Is The Blacklist Today’s Columbo?

If NBC's 'The Blacklist' wants to level up, it could do worse than to take a leaf out of the playbook of one of the network's classic dramas

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David Giesbrecht / NBC

Why is NBC‘s The Blacklist as ridiculously watchable as it is?

There are plenty of reasons that shouldn’t be true. The hook is shamelessly lifted from The Silence of The Lambs, with an additional mystery waiting to be explained in the background (Oh, Lost, what have you done to television?). Outside of James Spader (and arguably co-star Megan Boone), the rest of the regular cast have the thankless job of playing a series of generic, interchangeable expeditionary machines instead of, you know, actual characters. Oh, and then there’s the entirely predictable plots each week (Spoiler: Red Reddington is, inevitably, behind it all no matter how unlikely it seems). And yet, it remains an oddly addictive show.

And then it came to me: The Blacklist is today’s Columbo, and that alone is reason enough to keep watching.

Columbo is one of those shows that’s been due critical reappraisal for some time, but has somehow managed to avoid it. Perhaps it ran too long (from 1968 through 2003, albeit with an eleven year break and network swap, from NBC to ABC, in there) or, maybe, Peter Falk was one of those actors who, like James Spader, is so easy to pay attention to that the idea of applying any kind of critical thought seems almost frightening, in case you realize that the show was actually kind of terrible and coasting on the lead actor’s charm all along.

In Columbo‘s case, that’s not the case. (Well, in the earliest episodes, at least; for those who have never seen the show, its NBC run is available on Netflix’s Watch Instantly and is worth checking out). Long before it became a self-parody in the way that almost all long-running television shows do, Columbo was something that delighted in misdirection, using Falk’s considerable charm to disguise the fact that it quietly unpicked the detective genre it worked within as it went along.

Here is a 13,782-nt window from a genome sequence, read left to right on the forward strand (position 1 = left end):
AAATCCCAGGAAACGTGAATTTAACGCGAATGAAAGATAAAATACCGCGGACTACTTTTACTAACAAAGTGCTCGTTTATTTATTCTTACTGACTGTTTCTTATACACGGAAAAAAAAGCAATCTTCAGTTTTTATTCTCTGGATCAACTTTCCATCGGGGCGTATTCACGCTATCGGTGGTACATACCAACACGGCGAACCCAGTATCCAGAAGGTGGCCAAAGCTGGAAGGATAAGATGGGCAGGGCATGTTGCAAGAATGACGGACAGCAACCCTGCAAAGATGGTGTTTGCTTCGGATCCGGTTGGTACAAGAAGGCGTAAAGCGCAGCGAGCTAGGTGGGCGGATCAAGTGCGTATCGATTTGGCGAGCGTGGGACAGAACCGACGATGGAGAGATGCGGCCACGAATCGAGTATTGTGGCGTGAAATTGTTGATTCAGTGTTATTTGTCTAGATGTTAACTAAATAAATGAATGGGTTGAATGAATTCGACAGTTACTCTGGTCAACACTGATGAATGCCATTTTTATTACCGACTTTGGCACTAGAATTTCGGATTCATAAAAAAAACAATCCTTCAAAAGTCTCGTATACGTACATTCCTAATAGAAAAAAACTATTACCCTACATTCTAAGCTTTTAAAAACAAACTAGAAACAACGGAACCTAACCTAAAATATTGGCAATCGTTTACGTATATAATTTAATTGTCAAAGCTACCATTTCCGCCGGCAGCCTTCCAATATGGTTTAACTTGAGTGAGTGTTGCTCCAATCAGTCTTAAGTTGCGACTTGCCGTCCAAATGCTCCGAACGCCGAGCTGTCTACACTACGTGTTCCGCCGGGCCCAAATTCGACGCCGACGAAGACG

(MOREThe Blacklist Gets Second Season)

To start with, there was no mystery in each murder mystery — we saw the murder happen on-screen before Columbo even arrived. The episodes tended to end with the arrest of the murderer, which also robbed us of any reassurance that everyone else involved in the melodrama was going to be okay afterwards, which most shows eagerly provide. Even Columbo himself was all subterfuge, with almost everything we saw of the character coming from another character’s point of view. All we got from him — again, at least in the first few years — was a purposeful façade of the clueless, shambling detective…until the very last moments, when he explained everything.

Sadly, The Blacklist isn’t near the meta-playfulness of Columbo just yet; it relies too much on the dual format of “episodic procedural”/”slowly unfolding uber-arc” that’s become the norm in TV crime dramas (despite the fact that, if we’re being honest, no one actually cares about Elizabeth’s husband or the box under the floorboards). There remains an uncomfortable insistence that Spader’s “Concierge of Crime” Red Reddington is merely one part of a larger team instead of the gloriously melodramatic focus for the show. Give that last one some time, though; long-running shows inevitably end up focused on their most magnetic players (eg. How I Met Your Mother, by now the Barney show).

But at least The Blacklist has the ingredients necessary for contemporary Columbo-esque greatness. We have Spader at the center (or, center-adjacent, at least), gleefully enjoying the larger-than-life quality of his character, as well as villains played by recognizable actors, who we can root against for reasons beyond their criminal activities. On Falk’s show, there was always an element of class warfare in play as Columbo regularly proved that being rich and successful didn’t let you literally get away with murder, while in Spader’s we have characters who are not only criminals, but also on some level misrepresenting themselves within society and fooling the common man for nefarious, selfish reasons.

If there’s one lesson that Fox’s Sleepy Hollow — the true breakout hit of this year’s many new dramas — has to teach, it’s that you can’t go too wrong taking a step outside of the boxes into which shows are stuffed these days. The Blacklist could recreate itself in Columbo-esque ways. It already has an unpredictable central character; all it needs is to start misleading its viewers (and other characters) on a regular basis, and we might have a new classic on our hands. Let’s start by getting Spader some kind of canine sidekick.